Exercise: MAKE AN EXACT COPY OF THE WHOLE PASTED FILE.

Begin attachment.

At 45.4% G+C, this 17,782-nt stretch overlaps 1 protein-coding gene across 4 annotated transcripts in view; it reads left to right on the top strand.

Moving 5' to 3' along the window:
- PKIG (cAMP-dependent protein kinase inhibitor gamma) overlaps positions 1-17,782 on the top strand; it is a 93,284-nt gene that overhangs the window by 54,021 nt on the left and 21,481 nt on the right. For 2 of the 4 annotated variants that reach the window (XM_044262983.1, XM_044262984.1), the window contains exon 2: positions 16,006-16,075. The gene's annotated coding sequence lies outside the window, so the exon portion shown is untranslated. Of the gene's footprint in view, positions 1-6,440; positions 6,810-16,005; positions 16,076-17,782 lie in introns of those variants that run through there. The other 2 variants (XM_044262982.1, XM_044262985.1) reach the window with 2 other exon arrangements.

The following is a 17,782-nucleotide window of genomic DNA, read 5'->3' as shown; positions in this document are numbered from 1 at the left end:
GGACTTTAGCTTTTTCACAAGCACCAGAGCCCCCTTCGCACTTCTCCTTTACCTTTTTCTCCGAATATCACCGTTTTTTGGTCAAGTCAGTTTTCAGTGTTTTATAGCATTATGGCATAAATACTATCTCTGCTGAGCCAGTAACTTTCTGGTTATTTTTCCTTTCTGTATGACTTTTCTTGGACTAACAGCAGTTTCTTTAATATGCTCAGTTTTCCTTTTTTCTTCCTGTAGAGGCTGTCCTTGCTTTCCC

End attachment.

At 45.4% G+C, this 17,782-nt stretch overlaps 1 protein-coding gene across 4 annotated transcripts in view; it reads left to right on the top strand.

Moving 5' to 3' along the window:
- PKIG (cAMP-dependent protein kinase inhibitor gamma) overlaps positions 1-17,782 on the top strand; it is a 93,284-nt gene that overhangs the window by 54,021 nt on the left and 21,481 nt on the right. For 2 of the 4 annotated variants that reach the window (XM_044262983.1, XM_044262984.1), the window contains exon 2: positions 16,006-16,075. The gene's annotated coding sequence lies outside the window, so the exon portion shown is untranslated. Of the gene's footprint in view, positions 1-6,440; positions 6,810-16,005; positions 16,076-17,782 lie in introns of those variants that run through there. The other 2 variants (XM_044262982.1, XM_044262985.1) reach the window with 2 other exon arrangements.

The following is a 17,782-nucleotide window of genomic DNA, read 5'->3' as shown; positions in this document are numbered from 1 at the left end:
GGACTTTAGCTTTTTCACAAGCACCAGAGCCCCCTTCGCACTTCTCCTTTACCTTTTTCTCCGAATATCACCGTTTTTTGGTCAAGTCAGTTTTCAGTGTTTTATAGCATTATGGCATAAATACTATCTCTGCTGAGCCAGTAACTTTCTGGTTATTTTTCCTTTCTGTATGACTTTTCTTGGACTAACAGCAGTTTCTTTAATATGCTCAGTTTTCCTTTTTTCTTCCTGTAGAGGCTGTCCTTGCTTTCCC